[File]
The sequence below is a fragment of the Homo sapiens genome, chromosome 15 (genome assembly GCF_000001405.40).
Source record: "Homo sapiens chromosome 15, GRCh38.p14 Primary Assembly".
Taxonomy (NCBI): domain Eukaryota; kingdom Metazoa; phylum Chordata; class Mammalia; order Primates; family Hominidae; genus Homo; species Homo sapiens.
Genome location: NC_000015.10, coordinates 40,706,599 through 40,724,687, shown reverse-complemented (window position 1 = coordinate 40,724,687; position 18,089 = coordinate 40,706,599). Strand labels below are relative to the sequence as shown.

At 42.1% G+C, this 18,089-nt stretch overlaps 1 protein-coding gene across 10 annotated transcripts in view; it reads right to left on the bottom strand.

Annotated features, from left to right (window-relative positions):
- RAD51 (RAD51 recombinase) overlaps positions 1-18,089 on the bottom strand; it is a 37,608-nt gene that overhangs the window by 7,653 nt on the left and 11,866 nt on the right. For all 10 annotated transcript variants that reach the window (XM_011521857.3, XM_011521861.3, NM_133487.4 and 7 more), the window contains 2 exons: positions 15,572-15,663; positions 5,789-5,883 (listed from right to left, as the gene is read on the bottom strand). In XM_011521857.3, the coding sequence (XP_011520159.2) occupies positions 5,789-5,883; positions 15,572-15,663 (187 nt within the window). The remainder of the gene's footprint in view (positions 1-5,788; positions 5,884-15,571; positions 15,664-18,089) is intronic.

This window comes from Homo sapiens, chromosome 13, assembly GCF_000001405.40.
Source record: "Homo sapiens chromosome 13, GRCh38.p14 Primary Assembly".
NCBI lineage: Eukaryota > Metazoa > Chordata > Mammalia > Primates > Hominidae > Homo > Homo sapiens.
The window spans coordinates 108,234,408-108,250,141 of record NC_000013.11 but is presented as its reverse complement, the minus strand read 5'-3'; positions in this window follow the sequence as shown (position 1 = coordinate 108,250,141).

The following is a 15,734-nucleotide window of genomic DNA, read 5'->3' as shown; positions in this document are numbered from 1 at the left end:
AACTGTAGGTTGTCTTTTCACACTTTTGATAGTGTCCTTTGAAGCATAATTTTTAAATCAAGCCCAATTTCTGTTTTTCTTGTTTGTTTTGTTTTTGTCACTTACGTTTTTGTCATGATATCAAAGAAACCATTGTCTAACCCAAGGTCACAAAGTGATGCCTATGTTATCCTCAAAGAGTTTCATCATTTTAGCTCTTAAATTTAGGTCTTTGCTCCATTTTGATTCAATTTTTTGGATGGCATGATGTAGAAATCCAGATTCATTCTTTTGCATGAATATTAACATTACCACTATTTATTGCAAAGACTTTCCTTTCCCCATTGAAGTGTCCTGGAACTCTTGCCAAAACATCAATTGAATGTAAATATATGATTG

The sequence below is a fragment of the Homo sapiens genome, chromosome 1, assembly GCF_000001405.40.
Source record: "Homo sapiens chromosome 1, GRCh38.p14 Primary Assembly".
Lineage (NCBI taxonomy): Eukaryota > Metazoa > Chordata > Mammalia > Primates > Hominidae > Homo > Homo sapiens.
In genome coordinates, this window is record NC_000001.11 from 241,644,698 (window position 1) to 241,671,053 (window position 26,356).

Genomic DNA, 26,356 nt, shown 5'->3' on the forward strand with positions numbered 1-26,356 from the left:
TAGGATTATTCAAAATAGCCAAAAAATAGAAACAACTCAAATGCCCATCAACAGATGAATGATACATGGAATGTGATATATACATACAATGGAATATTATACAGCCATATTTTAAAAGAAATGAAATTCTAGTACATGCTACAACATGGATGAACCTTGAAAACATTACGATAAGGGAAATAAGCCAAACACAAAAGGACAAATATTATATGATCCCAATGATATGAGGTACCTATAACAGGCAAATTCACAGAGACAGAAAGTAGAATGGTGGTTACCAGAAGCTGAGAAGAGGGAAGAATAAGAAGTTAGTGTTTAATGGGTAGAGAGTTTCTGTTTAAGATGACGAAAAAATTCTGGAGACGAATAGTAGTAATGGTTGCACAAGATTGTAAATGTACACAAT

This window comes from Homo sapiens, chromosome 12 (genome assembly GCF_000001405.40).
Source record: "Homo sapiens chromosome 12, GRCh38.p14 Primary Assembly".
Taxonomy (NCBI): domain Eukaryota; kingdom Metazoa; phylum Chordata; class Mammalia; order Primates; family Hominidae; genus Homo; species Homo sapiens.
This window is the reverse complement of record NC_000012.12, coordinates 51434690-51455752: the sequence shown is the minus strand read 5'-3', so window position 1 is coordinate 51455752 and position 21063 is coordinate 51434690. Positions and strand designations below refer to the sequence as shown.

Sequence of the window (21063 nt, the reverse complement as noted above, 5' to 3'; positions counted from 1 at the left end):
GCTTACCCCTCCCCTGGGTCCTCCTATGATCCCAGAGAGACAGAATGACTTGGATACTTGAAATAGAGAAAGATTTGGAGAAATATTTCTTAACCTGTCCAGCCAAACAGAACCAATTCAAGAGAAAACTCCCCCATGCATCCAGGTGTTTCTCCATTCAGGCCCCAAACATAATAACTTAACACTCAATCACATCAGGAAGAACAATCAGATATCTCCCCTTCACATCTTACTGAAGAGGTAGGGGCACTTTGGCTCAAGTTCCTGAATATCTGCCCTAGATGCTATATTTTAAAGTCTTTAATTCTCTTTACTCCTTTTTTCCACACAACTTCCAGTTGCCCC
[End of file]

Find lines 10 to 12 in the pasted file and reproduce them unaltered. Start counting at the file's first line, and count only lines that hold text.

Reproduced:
NCBI lineage: Eukaryota > Metazoa > Chordata > Mammalia > Primates > Hominidae > Homo > Homo sapiens.
The window spans coordinates 108,234,408-108,250,141 of record NC_000013.11 but is presented as its reverse complement, the minus strand read 5'-3'; positions in this window follow the sequence as shown (position 1 = coordinate 108,250,141).

The following is a 15,734-nucleotide window of genomic DNA, read 5'->3' as shown; positions in this document are numbered from 1 at the left end: